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I only had an additional 10 days in China before returning home. What to do? The area I stayed in Kunming is on Green Lake that is surrounded by a big park. Large groups of people are doing Tai Chi, Qi Gong and aerobics to music every day all over the park. Most of the people were elderly and I wondered what it would take to see this many people doing exercise together in US parks.
I visited Western Street with its French, German and English cafes indulging in overpriced meals. It may be the only place in town where you can get a real cup of coffee. Getting something to eat outside of Western Street was very awkward and uncomfortable. Proprietors act like they can't help even though I'm pointing to customer dishes giving the thumbs up to show what I want to order. Many times I got lucky and someone in the 'restaurant' spoke enough English to get a meal easier.
There were a few ancient temples in town that I explored. I also wanted to visit some areas outside of Kunming. The Shilin stone forest looked really interesting. The issue for me was getting there. In other countries, hostels often set up tours making it easy for visitors to see the big attractions in an area. This is the second hostel I've stayed at in China that doesn't offer any tours. I figured out what bus to take and then had the front desk write out instructions for getting a taxi there.
As I was heading out, I met a couple of young gals that were traveling together and invited them to come along. One gal had lived in Beijing for 18 months and knew the traps in taking a taxi. Unfortunately, she didn't speak any Chinese. Even though all the taxis have meters they won't use them. It's easy to get in a taxi thinking the meter is running. All fees have to be negotiated beforehand and even then the driver will often plead dumb. We let many taxis go until we got a reasonable rate. The bus was inexpensive and after an hours drive dropped us at the forest park entrance. One gal showed her library id saying 'student' and got a reduced rate into the park. I tried it but the ticket lady didn't bite.
The Shilin Stone forest is really cool. At some point in history the area was underwater and formed amazing stone shapes. We walked through the park with a group of Thai monks that were super fun. Their saffron colored robes looked wonderful against the grey formations. The monks travel all over the world visiting temples. One monk had been living in Scotland and another was staying at a temple in North Hollywood, California. The monks made our walk through the Stone forest extra special.
I had a good time with the young gals and we decided to continue traveling together to Dali and Lijiang for another five days. The hostel offered to take care of the stuff we didn't need and the trike while we were gone. We took a bus through the mountains to Dali which is very picturesque and photogenic. This was clearly a tourist town showing off 'old China' even though the buildings weren't old at all. Lots of locals walked around in beautiful traditional dress for the tourist's cameras. There were also touristic cafes to get a western meal. The morning market was my favorite with the brightly colored produce and interesting scenes. We stayed at the Emu Hostel run by a very nice Aussie man. There were travelers from all over the world.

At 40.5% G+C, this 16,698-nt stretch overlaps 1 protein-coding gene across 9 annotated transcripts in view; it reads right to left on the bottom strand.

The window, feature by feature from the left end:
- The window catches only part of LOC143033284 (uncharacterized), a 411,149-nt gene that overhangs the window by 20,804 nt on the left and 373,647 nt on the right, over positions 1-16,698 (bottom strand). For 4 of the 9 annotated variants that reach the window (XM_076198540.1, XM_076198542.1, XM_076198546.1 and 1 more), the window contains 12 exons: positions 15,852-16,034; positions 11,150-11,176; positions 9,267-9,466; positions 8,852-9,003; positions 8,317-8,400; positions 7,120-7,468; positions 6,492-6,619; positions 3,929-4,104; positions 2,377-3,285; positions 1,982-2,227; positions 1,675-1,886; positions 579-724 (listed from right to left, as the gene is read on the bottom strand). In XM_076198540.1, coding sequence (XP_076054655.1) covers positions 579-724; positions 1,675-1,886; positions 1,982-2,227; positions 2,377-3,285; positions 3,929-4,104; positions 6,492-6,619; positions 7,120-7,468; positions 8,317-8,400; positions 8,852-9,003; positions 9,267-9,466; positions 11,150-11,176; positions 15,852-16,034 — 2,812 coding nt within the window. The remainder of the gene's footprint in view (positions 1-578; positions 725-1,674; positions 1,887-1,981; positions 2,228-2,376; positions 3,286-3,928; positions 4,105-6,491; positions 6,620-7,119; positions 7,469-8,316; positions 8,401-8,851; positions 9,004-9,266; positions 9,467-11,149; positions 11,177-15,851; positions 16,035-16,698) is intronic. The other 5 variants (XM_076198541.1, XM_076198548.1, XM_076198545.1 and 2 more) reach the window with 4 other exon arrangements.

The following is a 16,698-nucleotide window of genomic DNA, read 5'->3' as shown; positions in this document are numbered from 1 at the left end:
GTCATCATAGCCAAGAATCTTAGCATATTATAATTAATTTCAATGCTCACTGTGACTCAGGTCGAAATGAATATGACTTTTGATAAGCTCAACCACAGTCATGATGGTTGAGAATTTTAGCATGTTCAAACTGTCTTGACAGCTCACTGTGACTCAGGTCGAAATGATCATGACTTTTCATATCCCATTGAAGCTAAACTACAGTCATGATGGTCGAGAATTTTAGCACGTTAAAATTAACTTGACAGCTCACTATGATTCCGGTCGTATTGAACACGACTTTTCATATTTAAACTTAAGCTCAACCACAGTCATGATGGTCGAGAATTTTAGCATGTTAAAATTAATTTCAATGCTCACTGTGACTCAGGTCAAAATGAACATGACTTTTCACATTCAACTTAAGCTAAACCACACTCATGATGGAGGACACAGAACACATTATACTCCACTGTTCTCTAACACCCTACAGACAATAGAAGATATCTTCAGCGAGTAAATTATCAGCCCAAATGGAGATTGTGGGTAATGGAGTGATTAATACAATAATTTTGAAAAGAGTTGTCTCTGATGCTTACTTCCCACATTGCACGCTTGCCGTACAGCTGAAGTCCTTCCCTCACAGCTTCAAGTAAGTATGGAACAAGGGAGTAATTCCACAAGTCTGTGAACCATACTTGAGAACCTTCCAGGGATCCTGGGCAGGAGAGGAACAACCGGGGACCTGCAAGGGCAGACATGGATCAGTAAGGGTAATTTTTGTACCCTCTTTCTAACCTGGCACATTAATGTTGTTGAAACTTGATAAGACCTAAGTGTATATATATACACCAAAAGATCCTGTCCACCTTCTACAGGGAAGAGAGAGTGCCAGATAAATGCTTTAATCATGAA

Next, the three of us took another bus further into the mountains to the town of Lijiang. This town is the most popular tourist attraction for the Chinese people. It was crowded. Luckily, we had a reservation at Mama's guesthouse. The town is so touristic that it felt fake. Old town Lijiang is built on a hillside and the streets were cobblestone. Again, this town was designed to look old. The buildings were mostly identical brown wood structures with red tile sweeping roofs. The town kind of had a Disneyland feel but I did have some authentic meals at a little hole-in-the-wall dumpling house. The gals went on a hike into the Tiger Leaping gorge for a couple of days while I stayed in the little town. My back was quite stiff and I worried the hike would push me too far.
We took an overnight train back into Kunming and got a sleeping car with 6 bunks. 3 Chinese guys joined us in the car. They were so quiet I hardly knew they were there. I took an Ambien and managed to get a good nights rest. Smoking is allowed between cars and unfortunately our bunks were at the end of the car. The number of people, mostly men, that smoke in China is shocking. It's impossible to get away from cigarette smoke. I can only imagine cancer rates must be very high.
Back at the hostel, I spent the last days packing and getting Myrtle ready for the flight home. Some guys helped me find foam when the extensive search for bubblewrap was a bust.
A few days before I left China, I started reading a story about dead, diseased pigs floating down a river through the city of Shanghai. At first, there were a few hundred pigs and every day the numbers grew eventually getting up to 16,000. These were dead, diseased pigs floating down a river that supplies the drinking water for a city of 23 million people. The government response was always the same saying that everything was fine and the water was safe to drink. Unbelievable! By the time I was ready to head home my throat was very sore from air pollution. I'm not sure how much further I could have ridden had I stayed. The pollution levels would have only been worse as I rode north.
Even though I'm leaving China much earlier than expected I certainly don't have any regrets. I'm glad I came and could see coming back - just not alone. It's a lot easier to keep a sense of humor during tough times with company. China is truely the strangest place I have ever visited.
Shilin Stone Forest and Trip to Dali and Lijiang
Dramatic landscape at the Shilin Stone Forest.
With the monks.
Street scene in Dali.
Dali - love her little egg basket.
Old town Lijiang.